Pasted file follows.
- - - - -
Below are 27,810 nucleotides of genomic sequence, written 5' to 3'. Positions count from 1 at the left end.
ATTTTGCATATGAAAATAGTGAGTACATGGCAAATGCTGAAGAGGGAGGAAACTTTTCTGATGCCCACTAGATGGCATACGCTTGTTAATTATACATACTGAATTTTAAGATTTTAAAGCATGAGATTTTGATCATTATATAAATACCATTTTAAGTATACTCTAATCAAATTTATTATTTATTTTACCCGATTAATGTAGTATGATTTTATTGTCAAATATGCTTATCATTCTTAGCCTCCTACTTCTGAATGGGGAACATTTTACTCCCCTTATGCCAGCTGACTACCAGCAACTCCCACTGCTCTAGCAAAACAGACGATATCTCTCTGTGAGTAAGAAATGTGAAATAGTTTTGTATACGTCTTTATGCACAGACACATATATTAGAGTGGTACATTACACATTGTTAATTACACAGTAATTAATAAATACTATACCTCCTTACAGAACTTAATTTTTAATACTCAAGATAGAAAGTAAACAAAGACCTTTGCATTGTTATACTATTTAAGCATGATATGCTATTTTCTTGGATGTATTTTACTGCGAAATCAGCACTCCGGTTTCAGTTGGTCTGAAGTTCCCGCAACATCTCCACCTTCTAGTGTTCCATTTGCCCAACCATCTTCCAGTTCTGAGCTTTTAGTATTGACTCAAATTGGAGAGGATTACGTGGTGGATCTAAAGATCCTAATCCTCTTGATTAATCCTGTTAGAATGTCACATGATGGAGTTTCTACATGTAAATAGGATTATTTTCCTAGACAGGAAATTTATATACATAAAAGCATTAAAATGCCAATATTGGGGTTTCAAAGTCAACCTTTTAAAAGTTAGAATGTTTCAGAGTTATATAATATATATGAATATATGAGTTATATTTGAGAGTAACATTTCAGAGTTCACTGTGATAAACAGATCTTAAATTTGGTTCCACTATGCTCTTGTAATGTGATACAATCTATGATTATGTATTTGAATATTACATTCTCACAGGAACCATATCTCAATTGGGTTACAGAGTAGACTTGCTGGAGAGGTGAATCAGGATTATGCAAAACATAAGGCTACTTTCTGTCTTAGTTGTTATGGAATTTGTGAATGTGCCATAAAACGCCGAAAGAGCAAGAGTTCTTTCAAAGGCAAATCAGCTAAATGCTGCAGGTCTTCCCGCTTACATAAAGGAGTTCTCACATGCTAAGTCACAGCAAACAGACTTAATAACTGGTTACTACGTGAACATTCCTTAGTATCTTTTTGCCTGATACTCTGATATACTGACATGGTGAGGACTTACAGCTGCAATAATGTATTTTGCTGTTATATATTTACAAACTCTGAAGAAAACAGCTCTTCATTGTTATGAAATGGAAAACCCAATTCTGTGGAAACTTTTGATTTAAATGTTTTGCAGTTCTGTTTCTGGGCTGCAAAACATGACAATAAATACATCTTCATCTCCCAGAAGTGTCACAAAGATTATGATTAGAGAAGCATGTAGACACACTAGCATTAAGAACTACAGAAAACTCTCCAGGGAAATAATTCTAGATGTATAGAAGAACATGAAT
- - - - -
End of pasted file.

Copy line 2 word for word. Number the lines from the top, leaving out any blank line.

ATTTTGCATATGAAAATAGTGAGTACATGGCAAATGCTGAAGAGGGAGGAAACTTTTCTGATGCCCACTAGATGGCATACGCTTGTTAATTATACATACTGAATTTTAAGATTTTAAAGCATGAGATTTTGATCATTATATAAATACCATTTTAAGTATACTCTAATCAAATTTATTATTTATTTTACCCGATTAATGTAGTATGATTTTATTGTCAAATATGCTTATCATTCTTAGCCTCCTACTTCTGAATGGGGAACATTTTACTCCCCTTATGCCAGCTGACTACCAGCAACTCCCACTGCTCTAGCAAAACAGACGATATCTCTCTGTGAGTAAGAAATGTGAAATAGTTTTGTATACGTCTTTATGCACAGACACATATATTAGAGTGGTACATTACACATTGTTAATTACACAGTAATTAATAAATACTATACCTCCTTACAGAACTTAATTTTTAATACTCAAGATAGAAAGTAAACAAAGACCTTTGCATTGTTATACTATTTAAGCATGATATGCTATTTTCTTGGATGTATTTTACTGCGAAATCAGCACTCCGGTTTCAGTTGGTCTGAAGTTCCCGCAACATCTCCACCTTCTAGTGTTCCATTTGCCCAACCATCTTCCAGTTCTGAGCTTTTAGTATTGACTCAAATTGGAGAGGATTACGTGGTGGATCTAAAGATCCTAATCCTCTTGATTAATCCTGTTAGAATGTCACATGATGGAGTTTCTACATGTAAATAGGATTATTTTCCTAGACAGGAAATTTATATACATAAAAGCATTAAAATGCCAATATTGGGGTTTCAAAGTCAACCTTTTAAAAGTTAGAATGTTTCAGAGTTATATAATATATATGAATATATGAGTTATATTTGAGAGTAACATTTCAGAGTTCACTGTGATAAACAGATCTTAAATTTGGTTCCACTATGCTCTTGTAATGTGATACAATCTATGATTATGTATTTGAATATTACATTCTCACAGGAACCATATCTCAATTGGGTTACAGAGTAGACTTGCTGGAGAGGTGAATCAGGATTATGCAAAACATAAGGCTACTTTCTGTCTTAGTTGTTATGGAATTTGTGAATGTGCCATAAAACGCCGAAAGAGCAAGAGTTCTTTCAAAGGCAAATCAGCTAAATGCTGCAGGTCTTCCCGCTTACATAAAGGAGTTCTCACATGCTAAGTCACAGCAAACAGACTTAATAACTGGTTACTACGTGAACATTCCTTAGTATCTTTTTGCCTGATACTCTGATATACTGACATGGTGAGGACTTACAGCTGCAATAATGTATTTTGCTGTTATATATTTACAAACTCTGAAGAAAACAGCTCTTCATTGTTATGAAATGGAAAACCCAATTCTGTGGAAACTTTTGATTTAAATGTTTTGCAGTTCTGTTTCTGGGCTGCAAAACATGACAATAAATACATCTTCATCTCCCAGAAGTGTCACAAAGATTATGATTAGAGAAGCATGTAGACACACTAGCATTAAGAACTACAGAAAACTCTCCAGGGAAATAATTCTAGATGTATAGAAGAACATGAAT